Doing Responsible Business in Iran
The easing of international sanctions against Iran has opened up the opportunity for increased foreign business activity in the country. Yet any business activity will be taking place in a context that poses significant challenges for companies.
In this briefing, IBR highlights business practices and conditions prevalent in Iran that pose challenges to responsible business, and the need to develop strategies that enable companies to avoid adverse impacts on people and the environment.
Even the perception of company involvement in harmful impacts can increase operational costs and result in legal, financial and reputational damage. Avoiding such impacts is now a critical business concern.
As companies embrace the opportunities offered by Iran, a commitment to doing business responsibly will not only help avoid adverse impacts on people and the environment, it will also help avoid risks to companies created by the challenges in Iran. Responsible business can initiate a virtuous circle that results in broad benefits to people and companies.
THE KINDS OF CHALLENGES BUSINESS WILL FACE:
- Business relationships: The selection of business partners in Iran is risky because ownership can be hard to determine and a number of individuals and entities remain under international sanctions.
- Privacy: Online privacy is deeply compromised in Iran. This has significant implications for data protection, security for employees, customers and others, and for the sale of IT products and services.
- Child labour: Close to three million children are working in Iran—often in companies that structure their operations into small, unprotected workshops that are unregulated.
- Sexual harassment: Largely unreported, sexual harassment is prevalent in the workplace, due to the lack of regulation and the stigma attached to reporting the offense.
- Health & safety: Poor health and safety conditions cause work-related accidents in Iran that result in death at a rate eight times higher than the world average.
- Refugees & migrant workers: With three million Afghan migrants in Iran—two million of them illegally—their exploitation through dangerous and underpaid work is pervasive.
- Weak labour regulatory framework: Labour regulations in Iran are often unenforced, leaving the majority of workers unprotected, and loopholes leave a major portion of the country’s workplaces unregulated.
- Discrimination: Workplace discrimination based on gender, ethnicity, religion, sexuality and disabilities is prevalent in Iran, and reflected in hiring, contracts, wages, benefits, job security and facilities.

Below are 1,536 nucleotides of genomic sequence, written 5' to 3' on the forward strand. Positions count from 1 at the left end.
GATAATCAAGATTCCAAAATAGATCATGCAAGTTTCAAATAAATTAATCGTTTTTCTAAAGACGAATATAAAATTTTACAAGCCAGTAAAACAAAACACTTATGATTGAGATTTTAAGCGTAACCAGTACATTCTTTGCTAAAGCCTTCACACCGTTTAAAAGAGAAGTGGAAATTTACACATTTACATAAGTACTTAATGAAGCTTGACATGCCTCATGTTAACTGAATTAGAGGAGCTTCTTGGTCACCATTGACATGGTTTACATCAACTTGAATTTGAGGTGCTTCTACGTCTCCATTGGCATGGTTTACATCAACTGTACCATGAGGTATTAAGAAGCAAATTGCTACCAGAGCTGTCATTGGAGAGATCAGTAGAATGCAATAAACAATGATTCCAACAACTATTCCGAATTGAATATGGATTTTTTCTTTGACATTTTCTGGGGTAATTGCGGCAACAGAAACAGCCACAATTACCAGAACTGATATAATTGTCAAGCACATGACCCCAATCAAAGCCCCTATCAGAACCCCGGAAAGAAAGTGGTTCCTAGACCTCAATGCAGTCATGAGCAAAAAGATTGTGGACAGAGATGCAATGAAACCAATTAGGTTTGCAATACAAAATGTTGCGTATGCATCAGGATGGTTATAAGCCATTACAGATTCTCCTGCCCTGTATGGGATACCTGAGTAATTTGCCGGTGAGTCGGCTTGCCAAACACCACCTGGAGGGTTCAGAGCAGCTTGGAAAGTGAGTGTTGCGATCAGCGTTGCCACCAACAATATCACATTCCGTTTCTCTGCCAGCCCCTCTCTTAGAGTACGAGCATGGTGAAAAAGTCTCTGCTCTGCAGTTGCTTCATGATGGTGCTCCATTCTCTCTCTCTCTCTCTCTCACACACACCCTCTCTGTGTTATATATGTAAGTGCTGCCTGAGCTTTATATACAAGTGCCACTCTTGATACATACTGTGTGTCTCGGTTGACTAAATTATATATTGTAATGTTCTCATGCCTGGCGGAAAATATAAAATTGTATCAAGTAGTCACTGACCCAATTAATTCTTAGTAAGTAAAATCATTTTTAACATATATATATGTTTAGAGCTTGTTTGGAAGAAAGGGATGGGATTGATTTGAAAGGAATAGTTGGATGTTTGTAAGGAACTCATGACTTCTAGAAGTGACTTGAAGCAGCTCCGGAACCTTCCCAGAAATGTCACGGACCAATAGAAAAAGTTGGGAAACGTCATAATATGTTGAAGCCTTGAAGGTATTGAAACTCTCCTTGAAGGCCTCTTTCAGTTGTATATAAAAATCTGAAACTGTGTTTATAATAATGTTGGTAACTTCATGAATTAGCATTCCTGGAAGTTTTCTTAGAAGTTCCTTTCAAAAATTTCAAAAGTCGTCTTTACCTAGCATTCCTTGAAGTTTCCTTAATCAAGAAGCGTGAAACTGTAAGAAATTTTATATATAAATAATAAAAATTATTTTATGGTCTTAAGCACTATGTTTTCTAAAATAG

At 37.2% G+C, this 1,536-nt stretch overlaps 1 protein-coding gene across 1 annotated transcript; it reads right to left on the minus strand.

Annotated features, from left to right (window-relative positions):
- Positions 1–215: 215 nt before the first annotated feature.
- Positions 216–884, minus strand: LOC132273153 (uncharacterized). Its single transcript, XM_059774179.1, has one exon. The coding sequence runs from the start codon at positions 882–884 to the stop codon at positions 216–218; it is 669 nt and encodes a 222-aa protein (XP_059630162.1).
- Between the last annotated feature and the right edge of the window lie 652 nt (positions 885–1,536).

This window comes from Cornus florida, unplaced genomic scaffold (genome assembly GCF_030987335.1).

- Human trafficking and forced labour: Like other countries in the region, Iran is a source, transit and destination country for men, women and children trafficked for forced labour.
- Labour conditions: Independent unions are not allowed in Iran, undermining effective collective bargaining, dispute resolution and grievance mechanisms.
- Environmental degradation: Severe air pollution, water scarcity and desertification in Iran endanger people’s lives as well as companies’ long-term operations.
- Rule of law: Denials of due process can adversely impact employees, especially dual nationals.
WHAT COMPANIES CAN DO:
International standards on responsible business—including the OECD Guidelines for Multinational Enterprises and the UN Guiding Principles on Business and Human Rights—call on companies to have a policy commitment and management systems to avoid, mitigate and remediate potential negative impacts on people and the environment.
Many companies have experience in challenging contexts around the world, demonstrating that responsible business can be pursued with informed, practical strategies. For example:
> To reduce risks associated with child labour in India, Obeetee, a large company producing handwoven carpets, centralised production in depots to take weaving out of the home where child labour often occurs; offered suppliers a higher price so they could afford to train adults to do the work; and funded a primary school to facilitate the education of children.
> To reduce discriminatory bias against people with disabilities in Brazil, Carrefour provided managers with training, support and written guidelines to help them hire people with disabilities and integrate them into the workplace.
> To address abuses of migrant workers in its supply chain in Malaysia, Nike provided remediation measures and implemented an action plan that included a Nike hotline for migrant workers to report violations and training for suppliers to improve treatment of migrant workers.
> To protect online privacy, the messaging app Telegram, used by 40 million people in Iran, has pledged to keep its servers outside of Iran.
IBR works with companies, government and other stakeholders to learn about the challenges to responsible business in Iran, share good practices and develop strategies to effectively meet those challenges.
Respecting people and the environment
Reducing risk for companies
Enhancing the benefits of business for all
IBR is a nonprofit initiative that works with companies, governments and other stakeholders to foster responsible business practices that respect people and the environment, enhancing the benefits business can bring and reducing the risks for companies.